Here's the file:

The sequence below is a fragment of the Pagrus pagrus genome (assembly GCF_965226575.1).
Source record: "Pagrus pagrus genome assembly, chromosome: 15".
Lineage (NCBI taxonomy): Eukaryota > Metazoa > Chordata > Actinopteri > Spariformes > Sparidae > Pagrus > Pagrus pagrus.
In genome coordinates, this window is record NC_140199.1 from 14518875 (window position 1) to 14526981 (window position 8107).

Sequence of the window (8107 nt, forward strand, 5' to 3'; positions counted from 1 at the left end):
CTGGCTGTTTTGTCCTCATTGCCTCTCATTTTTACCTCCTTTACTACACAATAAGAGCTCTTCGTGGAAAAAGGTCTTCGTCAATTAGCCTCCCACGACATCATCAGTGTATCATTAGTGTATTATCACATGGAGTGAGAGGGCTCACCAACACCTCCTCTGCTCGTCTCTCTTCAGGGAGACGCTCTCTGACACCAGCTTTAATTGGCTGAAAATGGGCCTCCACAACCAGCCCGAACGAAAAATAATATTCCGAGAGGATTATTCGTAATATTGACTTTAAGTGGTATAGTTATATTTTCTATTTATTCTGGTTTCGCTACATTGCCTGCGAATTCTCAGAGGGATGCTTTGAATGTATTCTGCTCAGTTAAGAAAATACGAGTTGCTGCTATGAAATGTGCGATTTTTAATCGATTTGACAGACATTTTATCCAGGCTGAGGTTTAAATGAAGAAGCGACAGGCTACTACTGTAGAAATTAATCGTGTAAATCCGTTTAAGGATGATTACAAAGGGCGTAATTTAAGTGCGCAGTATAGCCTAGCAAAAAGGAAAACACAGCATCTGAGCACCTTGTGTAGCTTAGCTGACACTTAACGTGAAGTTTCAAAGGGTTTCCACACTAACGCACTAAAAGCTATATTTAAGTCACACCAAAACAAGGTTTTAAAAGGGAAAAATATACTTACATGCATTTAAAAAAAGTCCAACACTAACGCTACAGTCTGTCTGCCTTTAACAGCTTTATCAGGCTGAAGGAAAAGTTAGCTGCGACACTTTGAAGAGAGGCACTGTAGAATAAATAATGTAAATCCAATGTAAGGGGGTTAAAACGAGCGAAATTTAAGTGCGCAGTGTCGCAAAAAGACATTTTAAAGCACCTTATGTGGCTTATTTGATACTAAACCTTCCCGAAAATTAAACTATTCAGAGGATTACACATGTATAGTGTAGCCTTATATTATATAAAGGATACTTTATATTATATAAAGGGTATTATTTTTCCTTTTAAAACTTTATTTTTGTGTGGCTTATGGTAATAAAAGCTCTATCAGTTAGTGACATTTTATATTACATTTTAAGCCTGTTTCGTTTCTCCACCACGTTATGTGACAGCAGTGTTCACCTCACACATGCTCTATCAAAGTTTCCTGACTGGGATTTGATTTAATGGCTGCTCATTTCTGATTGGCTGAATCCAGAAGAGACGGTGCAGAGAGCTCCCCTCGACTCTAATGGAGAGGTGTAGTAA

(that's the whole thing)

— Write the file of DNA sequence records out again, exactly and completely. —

The sequence below is a fragment of the Pagrus pagrus genome (assembly GCF_965226575.1).
Source record: "Pagrus pagrus genome assembly, chromosome: 15".
Lineage (NCBI taxonomy): Eukaryota > Metazoa > Chordata > Actinopteri > Spariformes > Sparidae > Pagrus > Pagrus pagrus.
In genome coordinates, this window is record NC_140199.1 from 14518875 (window position 1) to 14526981 (window position 8107).

Sequence of the window (8107 nt, forward strand, 5' to 3'; positions counted from 1 at the left end):
CTGGCTGTTTTGTCCTCATTGCCTCTCATTTTTACCTCCTTTACTACACAATAAGAGCTCTTCGTGGAAAAAGGTCTTCGTCAATTAGCCTCCCACGACATCATCAGTGTATCATTAGTGTATTATCACATGGAGTGAGAGGGCTCACCAACACCTCCTCTGCTCGTCTCTCTTCAGGGAGACGCTCTCTGACACCAGCTTTAATTGGCTGAAAATGGGCCTCCACAACCAGCCCGAACGAAAAATAATATTCCGAGAGGATTATTCGTAATATTGACTTTAAGTGGTATAGTTATATTTTCTATTTATTCTGGTTTCGCTACATTGCCTGCGAATTCTCAGAGGGATGCTTTGAATGTATTCTGCTCAGTTAAGAAAATACGAGTTGCTGCTATGAAATGTGCGATTTTTAATCGATTTGACAGACATTTTATCCAGGCTGAGGTTTAAATGAAGAAGCGACAGGCTACTACTGTAGAAATTAATCGTGTAAATCCGTTTAAGGATGATTACAAAGGGCGTAATTTAAGTGCGCAGTATAGCCTAGCAAAAAGGAAAACACAGCATCTGAGCACCTTGTGTAGCTTAGCTGACACTTAACGTGAAGTTTCAAAGGGTTTCCACACTAACGCACTAAAAGCTATATTTAAGTCACACCAAAACAAGGTTTTAAAAGGGAAAAATATACTTACATGCATTTAAAAAAAGTCCAACACTAACGCTACAGTCTGTCTGCCTTTAACAGCTTTATCAGGCTGAAGGAAAAGTTAGCTGCGACACTTTGAAGAGAGGCACTGTAGAATAAATAATGTAAATCCAATGTAAGGGGGTTAAAACGAGCGAAATTTAAGTGCGCAGTGTCGCAAAAAGACATTTTAAAGCACCTTATGTGGCTTATTTGATACTAAACCTTCCCGAAAATTAAACTATTCAGAGGATTACACATGTATAGTGTAGCCTTATATTATATAAAGGATACTTTATATTATATAAAGGGTATTATTTTTCCTTTTAAAACTTTATTTTTGTGTGGCTTATGGTAATAAAAGCTCTATCAGTTAGTGACATTTTATATTACATTTTAAGCCTGTTTCGTTTCTCCACCACGTTATGTGACAGCAGTGTTCACCTCACACATGCTCTATCAAAGTTTCCTGACTGGGATTTGATTTAATGGCTGCTCATTTCTGATTGGCTGAATCCAGAAGAGACGGTGCAGAGAGCTCCCCTCGACTCTAATGGAGAGGTGTAGTAA